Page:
The Darjeeling Limited - Movie Review


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The Darjeeling Limited

In this day and age, it's hard to criticize a Wes Anderson film without feeling like a film snob. It's all too easy to say I loved it, and even easier to say I hated it. I could perhaps show off to those ignorant film-major chumps and talk about how this latest work by Anderson appears to be heavily influenced by Whit Stillman's Barcelona, and that it perhaps falls short of that film's intimate exploration of friendship and family in a foreign world. I'm not going to though, because what Wes Anderson, along with Roman Coppola and Jason Schwartzman, have crafted is a thoroughly enjoyable and charming film that is bitingly honest and meaningful at its very core.
The story we are initially presented with is the meeting of three brothers on a passenger train in India, adequately named The Darjeeling Limited. These brothers, played by Owen Wilson, Adrien Brody, and Jason Schwartzman, have not spoken to each other in over a year. Through the means of abruptly violating the others trust they reveal their own stories, or at least their version of it, with whatever details they so decide to leave out. What follows is their journey of coming to grasp with death, denial, and family. You know, everything in The Royal Tannenbaum's, but this time with snakes, tigers, and trains.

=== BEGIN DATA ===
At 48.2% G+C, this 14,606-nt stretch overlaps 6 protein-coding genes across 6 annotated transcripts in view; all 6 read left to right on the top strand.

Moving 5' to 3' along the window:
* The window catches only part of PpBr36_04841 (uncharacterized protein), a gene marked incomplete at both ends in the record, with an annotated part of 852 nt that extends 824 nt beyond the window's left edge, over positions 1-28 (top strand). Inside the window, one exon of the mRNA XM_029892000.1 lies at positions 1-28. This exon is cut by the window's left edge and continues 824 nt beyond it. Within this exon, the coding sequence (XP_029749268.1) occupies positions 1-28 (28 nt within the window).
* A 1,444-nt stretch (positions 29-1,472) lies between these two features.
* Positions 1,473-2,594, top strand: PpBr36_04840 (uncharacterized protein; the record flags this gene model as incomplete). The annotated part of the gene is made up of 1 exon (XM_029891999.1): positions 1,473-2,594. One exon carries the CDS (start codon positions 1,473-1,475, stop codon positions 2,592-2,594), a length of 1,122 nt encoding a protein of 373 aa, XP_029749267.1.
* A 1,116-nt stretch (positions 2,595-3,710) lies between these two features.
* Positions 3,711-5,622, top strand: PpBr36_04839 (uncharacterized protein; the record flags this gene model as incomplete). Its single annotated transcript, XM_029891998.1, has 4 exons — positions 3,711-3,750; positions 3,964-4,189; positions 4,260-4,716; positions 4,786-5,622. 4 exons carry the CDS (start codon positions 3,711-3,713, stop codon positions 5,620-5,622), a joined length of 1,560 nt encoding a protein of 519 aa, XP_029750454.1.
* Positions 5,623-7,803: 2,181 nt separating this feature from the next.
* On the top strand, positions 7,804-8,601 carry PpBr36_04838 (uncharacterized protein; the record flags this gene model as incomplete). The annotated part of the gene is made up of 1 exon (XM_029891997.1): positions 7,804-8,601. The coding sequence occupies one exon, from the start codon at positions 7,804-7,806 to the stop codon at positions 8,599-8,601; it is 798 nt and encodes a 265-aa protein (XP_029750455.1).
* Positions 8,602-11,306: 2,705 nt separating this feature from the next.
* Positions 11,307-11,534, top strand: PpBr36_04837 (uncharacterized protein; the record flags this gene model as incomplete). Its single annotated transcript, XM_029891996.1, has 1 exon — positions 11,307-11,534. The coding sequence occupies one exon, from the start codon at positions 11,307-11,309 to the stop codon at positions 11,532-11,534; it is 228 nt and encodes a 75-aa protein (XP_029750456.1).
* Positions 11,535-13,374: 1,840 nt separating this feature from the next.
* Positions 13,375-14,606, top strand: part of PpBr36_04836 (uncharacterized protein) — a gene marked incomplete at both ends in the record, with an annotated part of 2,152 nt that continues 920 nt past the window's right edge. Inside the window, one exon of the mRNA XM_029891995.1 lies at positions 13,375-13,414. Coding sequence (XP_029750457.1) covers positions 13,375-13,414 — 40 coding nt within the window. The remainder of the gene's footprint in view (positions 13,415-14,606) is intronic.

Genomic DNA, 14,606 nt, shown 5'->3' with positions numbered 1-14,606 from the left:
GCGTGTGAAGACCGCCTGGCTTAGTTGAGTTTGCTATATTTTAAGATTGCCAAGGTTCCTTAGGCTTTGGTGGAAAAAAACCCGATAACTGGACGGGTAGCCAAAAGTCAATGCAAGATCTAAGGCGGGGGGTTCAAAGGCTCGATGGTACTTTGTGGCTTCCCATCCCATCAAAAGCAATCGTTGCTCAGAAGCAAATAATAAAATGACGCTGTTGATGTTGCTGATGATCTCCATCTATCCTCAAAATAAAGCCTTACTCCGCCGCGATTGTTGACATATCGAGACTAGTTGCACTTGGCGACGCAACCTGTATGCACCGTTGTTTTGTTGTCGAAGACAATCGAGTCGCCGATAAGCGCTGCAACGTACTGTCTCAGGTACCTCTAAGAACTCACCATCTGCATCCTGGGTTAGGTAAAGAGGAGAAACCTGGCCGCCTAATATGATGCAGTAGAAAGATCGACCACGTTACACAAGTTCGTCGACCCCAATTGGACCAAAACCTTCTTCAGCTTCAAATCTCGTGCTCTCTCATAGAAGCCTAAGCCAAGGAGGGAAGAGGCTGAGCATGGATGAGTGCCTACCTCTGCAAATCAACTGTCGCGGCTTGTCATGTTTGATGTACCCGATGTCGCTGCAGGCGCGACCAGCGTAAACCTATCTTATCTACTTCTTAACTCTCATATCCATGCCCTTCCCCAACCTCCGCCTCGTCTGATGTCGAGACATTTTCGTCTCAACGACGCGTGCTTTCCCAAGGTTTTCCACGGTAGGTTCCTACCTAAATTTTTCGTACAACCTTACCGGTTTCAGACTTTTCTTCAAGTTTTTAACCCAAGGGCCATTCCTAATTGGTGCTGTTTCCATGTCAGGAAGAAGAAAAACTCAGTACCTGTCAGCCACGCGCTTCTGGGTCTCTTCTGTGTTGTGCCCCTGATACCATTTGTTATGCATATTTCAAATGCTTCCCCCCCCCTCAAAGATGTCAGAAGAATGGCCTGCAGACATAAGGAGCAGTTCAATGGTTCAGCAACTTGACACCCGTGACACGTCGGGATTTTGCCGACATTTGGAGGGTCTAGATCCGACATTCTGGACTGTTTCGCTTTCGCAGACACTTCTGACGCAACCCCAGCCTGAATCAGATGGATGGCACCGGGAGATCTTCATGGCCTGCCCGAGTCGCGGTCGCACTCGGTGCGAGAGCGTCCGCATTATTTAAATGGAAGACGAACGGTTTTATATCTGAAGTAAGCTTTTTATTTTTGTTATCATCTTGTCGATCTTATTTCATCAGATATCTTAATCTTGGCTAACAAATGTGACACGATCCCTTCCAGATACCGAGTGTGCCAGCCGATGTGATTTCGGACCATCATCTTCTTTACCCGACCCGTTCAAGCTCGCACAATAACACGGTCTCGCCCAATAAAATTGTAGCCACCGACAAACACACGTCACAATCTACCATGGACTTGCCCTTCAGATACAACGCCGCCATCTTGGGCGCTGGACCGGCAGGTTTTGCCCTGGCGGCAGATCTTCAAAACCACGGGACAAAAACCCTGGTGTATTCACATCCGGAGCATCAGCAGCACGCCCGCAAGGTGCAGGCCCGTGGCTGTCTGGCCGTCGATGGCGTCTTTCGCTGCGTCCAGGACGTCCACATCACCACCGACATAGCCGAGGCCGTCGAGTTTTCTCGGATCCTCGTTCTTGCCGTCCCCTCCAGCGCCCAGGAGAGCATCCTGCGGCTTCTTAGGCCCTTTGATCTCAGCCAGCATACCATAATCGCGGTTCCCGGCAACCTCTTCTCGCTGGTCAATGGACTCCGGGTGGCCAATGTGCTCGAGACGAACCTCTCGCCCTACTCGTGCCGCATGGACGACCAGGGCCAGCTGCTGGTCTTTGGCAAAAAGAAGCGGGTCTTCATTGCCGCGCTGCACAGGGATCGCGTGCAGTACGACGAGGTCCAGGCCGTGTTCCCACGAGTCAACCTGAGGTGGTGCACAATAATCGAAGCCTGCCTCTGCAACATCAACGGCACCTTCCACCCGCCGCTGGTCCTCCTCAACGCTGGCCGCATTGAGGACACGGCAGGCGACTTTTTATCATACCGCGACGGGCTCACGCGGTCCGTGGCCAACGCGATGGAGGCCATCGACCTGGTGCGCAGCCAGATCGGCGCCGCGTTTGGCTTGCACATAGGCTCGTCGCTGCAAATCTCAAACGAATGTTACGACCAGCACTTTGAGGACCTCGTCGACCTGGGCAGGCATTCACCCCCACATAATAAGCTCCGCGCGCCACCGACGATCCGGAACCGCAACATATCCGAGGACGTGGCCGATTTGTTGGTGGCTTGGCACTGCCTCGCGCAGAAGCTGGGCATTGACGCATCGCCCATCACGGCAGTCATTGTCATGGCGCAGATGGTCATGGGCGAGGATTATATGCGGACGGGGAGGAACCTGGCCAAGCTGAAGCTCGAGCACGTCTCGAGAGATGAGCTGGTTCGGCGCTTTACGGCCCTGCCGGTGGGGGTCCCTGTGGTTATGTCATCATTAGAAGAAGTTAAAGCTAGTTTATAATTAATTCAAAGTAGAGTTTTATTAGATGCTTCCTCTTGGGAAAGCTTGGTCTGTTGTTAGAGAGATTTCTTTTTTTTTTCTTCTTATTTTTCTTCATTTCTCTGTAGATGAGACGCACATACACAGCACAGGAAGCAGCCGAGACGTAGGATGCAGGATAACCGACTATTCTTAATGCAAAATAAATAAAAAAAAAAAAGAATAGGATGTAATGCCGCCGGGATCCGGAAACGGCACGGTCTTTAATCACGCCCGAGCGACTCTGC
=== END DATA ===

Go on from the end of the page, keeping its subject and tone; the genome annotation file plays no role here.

While the subject matter is certainly not unheard of for a Wes Anderson film, the story is carried by its characters who each capture your interest with undeniable charm and originality. They are strikingly easy to connect with, yet quirky enough to consistently bring entertainment. Even more impressive is the methods in which they further develop. In this aspect the film hits an emotional string that emanates long after it is over.
So I could be a really terrible person and point out the obvious artistic correlations between the characters emotional baggage and their actual luggage, or a number of obvious visual metaphors thrown about the screen, but I won't. Instead I will say that the film is an overall wonderful addition to the Wes Anderson library and won't really let you down, that is, unless you expected something completely different. In that case I will act like a film prick and suggest waiting for Noah Baumbach's new film.
In the meantime, however, see it.

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